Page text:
Repentance and Religion in Robinson Crusoe


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Analyse the theme of repentance and religion in chapters VII-XII of
Robinson Crusoe.

At the beginning of chapter VII, Crusoe introduces himself as “poor,
miserable Robinson Crusoe,” which strikes a startling note of
self-pity that contradicts the sturdy, resourceful self-image of his
narrative. There may be some grandiose posturing in this journal.
Moreover, as many have noticed, Crusoe’s journal is false in its
dating, despite its author’s loudly trumpeted concern for absolute
accuracy. By Crusoe’s own admission, he states that he arrived on the
island on the thirtieth of September. His idea of a journal comes only
later: “After I had been there about ten or twelve days, it came into
my thoughts, that I should lose my reckoning of time for want of
books, and pen and ink. . . .” Thus he keeps no journal for the first
ten or twelve days. Yet his first journal entry is dated “September 30,
1659,” the day of his arrival. Clearly Crusoe likes the idea of using
the journal to account for all his time on the island, giving himself
an aura of completeness, even if it requires some sneaky bookkeeping
to do so. This deception suggests to us that his interest in the hard
facts may be less than objective, and may actually be more subjective
and self-serving.

The most important psychological development in these chapters is
Crusoe’s born-again conversion. Crusoe has had many religious moments,
sometimes quickly forgotten. One example of this forgetting occurs
when he first calls the sprouting corn a miracle, then later
attributes it to mere good luck. But during his illness, his turn to
religion seems profound and lasting. His hallucination of a wrathful
angel figure that threatens him for not repenting his sins is a major
event in his emotional life, which up to this point has seemed free
from such wild imaginings. When he later takes tobacco-steeped rum and
reads a verse of the Bible that tells him to call upon God in times of
trouble, he seems deeply affected. Indeed, his loss of a day from his
calendar may represent his relinquishment of total control of his life
and his acknowledgment of a higher power in charge. When he falls on
his knees to thank God for delivering him from his illness, his faith
seems sincere. This faith forces him to reevaluate the island itself,
which, he tells himself, may not be a place of captivity, but a place
of deliverance from his earlier sins. He thus redefines his whole
landscape—and his whole life—much more optimistically.

Partly as a result of Crusoe’s born-again experience, his attitude
toward the island improves dramatically.

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No longer viewing it as a
place of punishment and misery, he starts to see it as his home.
Indeed, he now uses the word “home” explicitly in reference to his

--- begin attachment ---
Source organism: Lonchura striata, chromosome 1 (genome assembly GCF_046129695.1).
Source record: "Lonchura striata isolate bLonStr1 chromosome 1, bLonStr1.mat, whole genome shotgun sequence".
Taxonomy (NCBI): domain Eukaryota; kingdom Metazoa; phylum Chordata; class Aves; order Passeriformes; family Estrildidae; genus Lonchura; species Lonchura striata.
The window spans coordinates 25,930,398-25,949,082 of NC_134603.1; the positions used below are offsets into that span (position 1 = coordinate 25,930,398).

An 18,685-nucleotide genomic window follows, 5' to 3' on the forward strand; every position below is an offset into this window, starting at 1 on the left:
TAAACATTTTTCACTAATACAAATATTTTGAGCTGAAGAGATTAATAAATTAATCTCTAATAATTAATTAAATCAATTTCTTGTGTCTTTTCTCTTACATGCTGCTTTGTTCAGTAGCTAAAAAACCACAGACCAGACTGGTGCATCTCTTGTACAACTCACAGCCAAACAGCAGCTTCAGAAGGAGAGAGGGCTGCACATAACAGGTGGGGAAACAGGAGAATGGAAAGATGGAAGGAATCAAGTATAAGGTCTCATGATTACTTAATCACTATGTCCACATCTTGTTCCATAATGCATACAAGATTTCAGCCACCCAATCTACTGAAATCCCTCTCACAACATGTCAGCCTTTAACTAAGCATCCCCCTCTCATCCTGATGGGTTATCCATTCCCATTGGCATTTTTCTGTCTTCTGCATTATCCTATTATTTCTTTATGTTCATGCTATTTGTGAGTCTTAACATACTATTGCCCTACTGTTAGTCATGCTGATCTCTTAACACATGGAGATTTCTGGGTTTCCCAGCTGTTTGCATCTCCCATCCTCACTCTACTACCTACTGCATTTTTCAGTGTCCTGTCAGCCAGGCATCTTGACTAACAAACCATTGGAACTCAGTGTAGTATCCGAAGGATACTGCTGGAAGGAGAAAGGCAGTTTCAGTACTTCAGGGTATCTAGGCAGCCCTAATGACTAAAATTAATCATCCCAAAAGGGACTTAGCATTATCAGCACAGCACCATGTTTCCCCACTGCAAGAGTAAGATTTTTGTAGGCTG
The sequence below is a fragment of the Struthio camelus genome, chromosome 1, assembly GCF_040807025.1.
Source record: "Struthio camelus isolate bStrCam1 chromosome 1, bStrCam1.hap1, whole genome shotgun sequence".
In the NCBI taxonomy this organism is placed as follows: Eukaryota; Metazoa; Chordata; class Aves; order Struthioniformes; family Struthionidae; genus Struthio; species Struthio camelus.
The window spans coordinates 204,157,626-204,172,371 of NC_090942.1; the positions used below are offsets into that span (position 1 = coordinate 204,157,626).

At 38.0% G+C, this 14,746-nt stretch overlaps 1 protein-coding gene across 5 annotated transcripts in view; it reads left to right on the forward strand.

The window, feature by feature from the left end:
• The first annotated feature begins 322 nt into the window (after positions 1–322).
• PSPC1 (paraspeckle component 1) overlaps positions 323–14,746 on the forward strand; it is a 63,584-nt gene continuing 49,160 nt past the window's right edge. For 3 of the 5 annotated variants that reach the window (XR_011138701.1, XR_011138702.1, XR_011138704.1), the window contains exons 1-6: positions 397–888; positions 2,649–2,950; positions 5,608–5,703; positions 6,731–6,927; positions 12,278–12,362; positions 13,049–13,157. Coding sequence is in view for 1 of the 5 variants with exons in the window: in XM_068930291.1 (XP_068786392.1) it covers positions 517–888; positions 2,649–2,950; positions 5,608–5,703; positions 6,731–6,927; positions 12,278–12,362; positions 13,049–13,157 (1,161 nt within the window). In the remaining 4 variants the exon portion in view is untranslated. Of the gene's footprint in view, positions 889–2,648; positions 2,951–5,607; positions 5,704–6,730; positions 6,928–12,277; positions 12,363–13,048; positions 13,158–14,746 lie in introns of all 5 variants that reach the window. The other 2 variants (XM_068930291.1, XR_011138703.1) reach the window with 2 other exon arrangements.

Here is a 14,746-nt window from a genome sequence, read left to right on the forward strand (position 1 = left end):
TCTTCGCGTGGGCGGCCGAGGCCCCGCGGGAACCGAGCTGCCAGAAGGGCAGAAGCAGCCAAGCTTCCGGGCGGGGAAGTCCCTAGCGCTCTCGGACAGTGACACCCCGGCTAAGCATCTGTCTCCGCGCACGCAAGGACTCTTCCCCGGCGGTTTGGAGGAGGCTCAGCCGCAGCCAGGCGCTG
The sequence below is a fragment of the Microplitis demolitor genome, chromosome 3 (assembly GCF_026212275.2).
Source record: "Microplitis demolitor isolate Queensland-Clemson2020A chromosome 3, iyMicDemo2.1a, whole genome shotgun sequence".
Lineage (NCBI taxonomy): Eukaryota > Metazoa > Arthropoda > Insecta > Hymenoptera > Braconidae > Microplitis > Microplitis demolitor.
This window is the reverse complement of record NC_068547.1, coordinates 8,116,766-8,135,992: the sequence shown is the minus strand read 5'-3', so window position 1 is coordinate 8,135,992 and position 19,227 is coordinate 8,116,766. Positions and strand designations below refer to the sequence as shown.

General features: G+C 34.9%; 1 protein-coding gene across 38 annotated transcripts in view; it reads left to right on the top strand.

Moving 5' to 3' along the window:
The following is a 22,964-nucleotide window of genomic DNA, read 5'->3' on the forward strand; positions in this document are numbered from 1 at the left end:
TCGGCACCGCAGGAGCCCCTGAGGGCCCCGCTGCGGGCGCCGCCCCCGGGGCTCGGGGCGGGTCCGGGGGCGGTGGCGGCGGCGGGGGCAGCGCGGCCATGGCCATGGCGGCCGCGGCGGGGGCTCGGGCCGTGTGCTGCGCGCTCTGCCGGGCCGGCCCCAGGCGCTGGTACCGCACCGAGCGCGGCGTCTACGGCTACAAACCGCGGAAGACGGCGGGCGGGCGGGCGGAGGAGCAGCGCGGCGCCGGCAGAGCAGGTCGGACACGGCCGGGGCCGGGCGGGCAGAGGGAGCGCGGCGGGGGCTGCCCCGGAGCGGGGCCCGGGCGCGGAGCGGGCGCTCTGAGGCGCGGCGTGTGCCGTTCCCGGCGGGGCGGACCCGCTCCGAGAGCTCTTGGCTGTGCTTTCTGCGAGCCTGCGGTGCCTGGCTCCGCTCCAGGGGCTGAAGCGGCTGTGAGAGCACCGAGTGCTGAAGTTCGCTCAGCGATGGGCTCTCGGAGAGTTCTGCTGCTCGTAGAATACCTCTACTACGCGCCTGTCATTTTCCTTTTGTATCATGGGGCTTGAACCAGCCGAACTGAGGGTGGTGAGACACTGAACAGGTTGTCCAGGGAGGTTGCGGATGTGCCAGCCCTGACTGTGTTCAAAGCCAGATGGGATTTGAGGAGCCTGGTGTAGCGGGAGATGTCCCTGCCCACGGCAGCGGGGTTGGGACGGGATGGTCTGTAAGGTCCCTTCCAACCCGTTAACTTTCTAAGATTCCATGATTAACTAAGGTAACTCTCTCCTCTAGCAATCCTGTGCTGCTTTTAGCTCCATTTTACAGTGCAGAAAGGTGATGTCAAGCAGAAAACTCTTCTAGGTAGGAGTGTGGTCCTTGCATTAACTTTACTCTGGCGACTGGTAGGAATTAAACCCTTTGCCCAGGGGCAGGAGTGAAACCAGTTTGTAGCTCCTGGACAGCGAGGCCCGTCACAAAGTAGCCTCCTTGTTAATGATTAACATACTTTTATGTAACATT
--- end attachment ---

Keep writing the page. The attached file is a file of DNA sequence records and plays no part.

camp. Significantly, he now notices how beautiful parts of the island
are when he explores the terrain after his recovery. He describes the
“delicious vale” that he discovers, in which he decides to build a
bower. He surveys the area “with a secret kind of pleasure . . . to
think that this was all my own, that I was king and lord of all this
country indefeasibly and had a right of possession.” This attitude
shift is extraordinary. He no longer views himself, as he does in his
first journal entry, as “poor, miserable Robinson,” but is now feeling
the pleasure of calling himself king and lord of a delicious vale. Yet
his happiness in his island life is short-lived, since only a few
pages later he refers to the “unhappy anniversary of my landing,” as
if forgetting that his landing, in a different perspective, seems
cause for rejoicing. Defoe is underscoring the extent to which
Crusoe’s sense of fate and suffering is not objective, but rather
created by his own mind.

Crusoe’s experiences constitute not simply an adventure story in which
thrilling things happen, but also a moral tale illustrating the right
and wrong ways to live one’s life. This moral and religious dimension
of the tale is indicated in the Preface, which states that Crusoe’s
story is being published to instruct others in God’s wisdom, and one
vital part of this wisdom is the importance of repenting one’s sins.
While it is important to be grateful for God’s miracles, as Crusoe is
when his grain sprouts, it is not enough simply to express gratitude
or even to pray to God, as Crusoe does several times with few results.
Crusoe needs repentance most, as he learns from the fiery angelic
figure that comes to him during a feverish hallucination and says,
“Seeing all these things have not brought thee to repentance, now thou
shalt die.” Crusoe believes that his major sin is his rebellious
behavior toward his father, which he refers to as his “original sin,”
akin to Adam and Eve’s first disobedience of God. This biblical
reference also suggests that Crusoe’s exile from civilization
represents Adam and Eve’s expulsion from Eden.

For Crusoe, repentance consists of acknowledging his wretchedness and
his absolute dependence on the Lord. This admission marks a turning
point in Crusoe’s spiritual consciousness, and is almost a born-again
experience for him. After repentance, he complains much less about his
sad fate and views the island more positively. Later, when Crusoe is
rescued and his fortune restored, he compares himself to Job, who also
regained divine favor. Ironically, this view of the necessity of
repentance ends up justifying sin: Crusoe may never have learned to
repent if he had never sinfully disobeyed his father in the first
place. Thus, as powerful as the theme of repentance is in the novel,
it is nevertheless complex and ambiguous.


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